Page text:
So far we have read :"Look Again" , "The Help" , "Hotel on the Corner of Bitter and Sweet" , "A Discovery of Witches" , "Room" and "On Folly Beach".
I'm pretty attached to both movies and book that I enjoyed growing. I read this book for the first time when I was the age of the kids in the book. Maybe that's why I enjoyed it so much. I haven't read it in a long time and the girls in the club have never read it.
We are allowed to pick any book we want and all the other books are fairly new. I was worried that it might not be as good as I remember.
Do you guys think it is a good book club book? Would it be a good discussion book?
[This message edited by BillieJean at 9:23 PM, June 15th (Wednesday)]
The last critique is the same problem all ground-breaking books face. Heck, it's hard to read Lord of the Rings now and remember that Tolkien isn't cliched, he created the genre. LotF is in the same boat.
I think it's interesting, in that we seek to protect our children from a dangerous world. But nothing could be more dangerous than children being around other children without supervision.
However, it's been done far better than Golding did it in more recent years.
For a book club? I would avoid it. People have strong reactions. It's not particularly informative. It doesn't always make sense.
I also made them read several pieces of classic Japanese literature. I think many were surprised at how much they liked the genre.
I'm no longer in that book club, but they are now reading the Hunger Games series and really enjoying it, from what I understand. They're comparing it to other young adult fiction and even adult fiction they've read in the past, and the discussions are reportedly top-notch.
My point is, don't be afraid to try something new and different. Sticking to the high school required list or the Oprah book club isn't going to give your group much to discuss, IMO, because they'll have too much information right at hand via Google to cover their butts if they don't actually read the book.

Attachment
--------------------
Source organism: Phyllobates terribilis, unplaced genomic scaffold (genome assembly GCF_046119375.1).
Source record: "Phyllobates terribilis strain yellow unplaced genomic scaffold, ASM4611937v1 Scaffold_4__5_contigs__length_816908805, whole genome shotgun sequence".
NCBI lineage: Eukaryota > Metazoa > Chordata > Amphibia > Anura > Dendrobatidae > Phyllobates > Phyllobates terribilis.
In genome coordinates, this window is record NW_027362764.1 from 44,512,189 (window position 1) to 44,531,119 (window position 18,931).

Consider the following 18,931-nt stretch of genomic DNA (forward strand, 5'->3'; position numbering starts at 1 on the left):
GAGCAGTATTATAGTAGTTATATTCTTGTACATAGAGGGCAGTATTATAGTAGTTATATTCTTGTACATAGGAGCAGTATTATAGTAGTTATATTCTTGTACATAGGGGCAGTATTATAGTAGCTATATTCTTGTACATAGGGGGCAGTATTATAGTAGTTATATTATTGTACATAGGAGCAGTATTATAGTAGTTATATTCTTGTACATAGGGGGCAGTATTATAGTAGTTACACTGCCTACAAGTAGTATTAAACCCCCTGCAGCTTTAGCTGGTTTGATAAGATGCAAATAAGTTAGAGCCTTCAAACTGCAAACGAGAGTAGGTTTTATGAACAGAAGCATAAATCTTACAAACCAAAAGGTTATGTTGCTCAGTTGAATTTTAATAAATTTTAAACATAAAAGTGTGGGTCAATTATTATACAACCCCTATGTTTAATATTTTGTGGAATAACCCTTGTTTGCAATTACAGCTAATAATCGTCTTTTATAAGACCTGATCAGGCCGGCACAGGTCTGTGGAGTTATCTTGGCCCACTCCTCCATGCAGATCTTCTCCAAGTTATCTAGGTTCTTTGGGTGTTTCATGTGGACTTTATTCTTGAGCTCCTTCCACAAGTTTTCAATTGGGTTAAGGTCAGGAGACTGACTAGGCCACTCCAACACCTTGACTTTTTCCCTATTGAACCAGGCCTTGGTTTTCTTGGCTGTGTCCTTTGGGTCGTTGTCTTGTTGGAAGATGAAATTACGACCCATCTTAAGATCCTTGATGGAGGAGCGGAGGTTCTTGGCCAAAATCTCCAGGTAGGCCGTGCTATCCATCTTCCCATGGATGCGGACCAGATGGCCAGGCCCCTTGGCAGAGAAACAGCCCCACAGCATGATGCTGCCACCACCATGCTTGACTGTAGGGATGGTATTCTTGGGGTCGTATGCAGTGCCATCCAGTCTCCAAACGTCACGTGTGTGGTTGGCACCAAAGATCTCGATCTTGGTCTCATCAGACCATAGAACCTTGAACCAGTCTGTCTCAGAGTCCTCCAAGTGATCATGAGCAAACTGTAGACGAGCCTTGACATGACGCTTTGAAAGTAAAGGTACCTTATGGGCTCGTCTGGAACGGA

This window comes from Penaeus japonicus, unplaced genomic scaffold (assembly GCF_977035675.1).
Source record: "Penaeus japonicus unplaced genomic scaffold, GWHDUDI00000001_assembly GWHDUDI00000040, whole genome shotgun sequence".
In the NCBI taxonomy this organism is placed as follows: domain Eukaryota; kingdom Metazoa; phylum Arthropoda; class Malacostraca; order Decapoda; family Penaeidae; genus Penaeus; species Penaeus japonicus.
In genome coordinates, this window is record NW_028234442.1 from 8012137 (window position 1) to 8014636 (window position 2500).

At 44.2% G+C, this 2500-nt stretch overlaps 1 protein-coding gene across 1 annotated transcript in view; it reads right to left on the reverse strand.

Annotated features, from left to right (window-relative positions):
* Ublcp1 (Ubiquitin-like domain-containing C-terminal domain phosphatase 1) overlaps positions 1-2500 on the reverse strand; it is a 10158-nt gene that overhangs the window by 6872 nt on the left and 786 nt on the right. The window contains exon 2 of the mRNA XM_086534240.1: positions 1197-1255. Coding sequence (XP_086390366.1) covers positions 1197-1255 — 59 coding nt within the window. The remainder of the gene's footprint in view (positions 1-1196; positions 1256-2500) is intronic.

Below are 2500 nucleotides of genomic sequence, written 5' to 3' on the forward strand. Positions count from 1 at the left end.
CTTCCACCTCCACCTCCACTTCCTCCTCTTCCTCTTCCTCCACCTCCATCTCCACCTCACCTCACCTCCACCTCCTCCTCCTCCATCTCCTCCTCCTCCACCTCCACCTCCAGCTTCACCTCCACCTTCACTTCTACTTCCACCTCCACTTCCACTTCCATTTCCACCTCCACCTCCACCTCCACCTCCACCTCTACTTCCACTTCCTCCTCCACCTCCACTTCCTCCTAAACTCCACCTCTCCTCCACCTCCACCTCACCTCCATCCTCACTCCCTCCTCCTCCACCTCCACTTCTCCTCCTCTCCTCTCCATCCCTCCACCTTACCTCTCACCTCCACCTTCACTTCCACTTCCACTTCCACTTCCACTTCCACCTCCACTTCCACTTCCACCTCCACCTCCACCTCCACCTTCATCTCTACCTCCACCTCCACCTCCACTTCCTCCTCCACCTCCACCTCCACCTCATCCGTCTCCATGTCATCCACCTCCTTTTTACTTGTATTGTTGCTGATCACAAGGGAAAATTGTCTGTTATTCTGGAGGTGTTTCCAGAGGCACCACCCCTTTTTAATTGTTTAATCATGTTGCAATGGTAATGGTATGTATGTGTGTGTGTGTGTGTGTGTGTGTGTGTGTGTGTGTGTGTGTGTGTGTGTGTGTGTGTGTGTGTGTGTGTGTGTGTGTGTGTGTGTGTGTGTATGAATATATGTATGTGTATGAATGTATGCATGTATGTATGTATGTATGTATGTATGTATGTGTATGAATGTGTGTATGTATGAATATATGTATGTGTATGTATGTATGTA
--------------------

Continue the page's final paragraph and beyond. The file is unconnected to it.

[This message edited by Threnody at 2:01 PM, June 22nd (Wednesday)]
Yes, it is a great book for discussion.
ETA: I haven't read it since I was thirteen but I do remember a lot of class discussion about it. I also remember it being a book that the boys enjoyed far more than the girls.
[This message edited by neverendinghurt at 3:03 PM, June 22nd (Wednesday)]
While some of the reading is disturbing, it is also fascinating and gives a view into the inner workings of how a multiple personality-disordered mind may work, and it actually left me with more questions than it answered.
Needless to say we had excellent discussions on it...
NA, I also read When Rabbit Howls. I thought it was very interesting, especially since the "patient" decided to remain unintegrated. In other books with this subject (Sybil, The Minds Of Billy Milligan, The Three Faces Of Eve) the goal was always to reintegrate the personalities into one "new" personality. With Rabbit, she/they decided that she/they could function well enough as she/they were.
The one question I was left with was: if the "facade" was just that how did she decide to seek help?
Your life is an occasion. Rise to it - Edward Magorium
Do not back up. Severe tire damage.
I decided not to go with Lord of the Flies. When ifirst brought he idea up to my book club they were all like " Oh, cool so it's like Lost"
I figured it would be compared to the show and fall short in their eyes.
When at the book store last week I came across a book that had an interesting title and decided to go with it, even thought I knew nothing about the book at all.
The book I chose is called "Crooked Letter, Crooked Letter" by Tom Franklin. When I bought the book, the girl at the counter told me it was a great book and a must read. Anyone heard of it?
I read Lord of the Flies in Jr. High, and found it to be a highly accurate description of Jr. High as soon as the adult supervision was removed. So did the guy locked out on the window ledge.
I not only made it off that ledge but I learned valuable climbing skills.
Hunger Games was awesome, whoever mentioned that.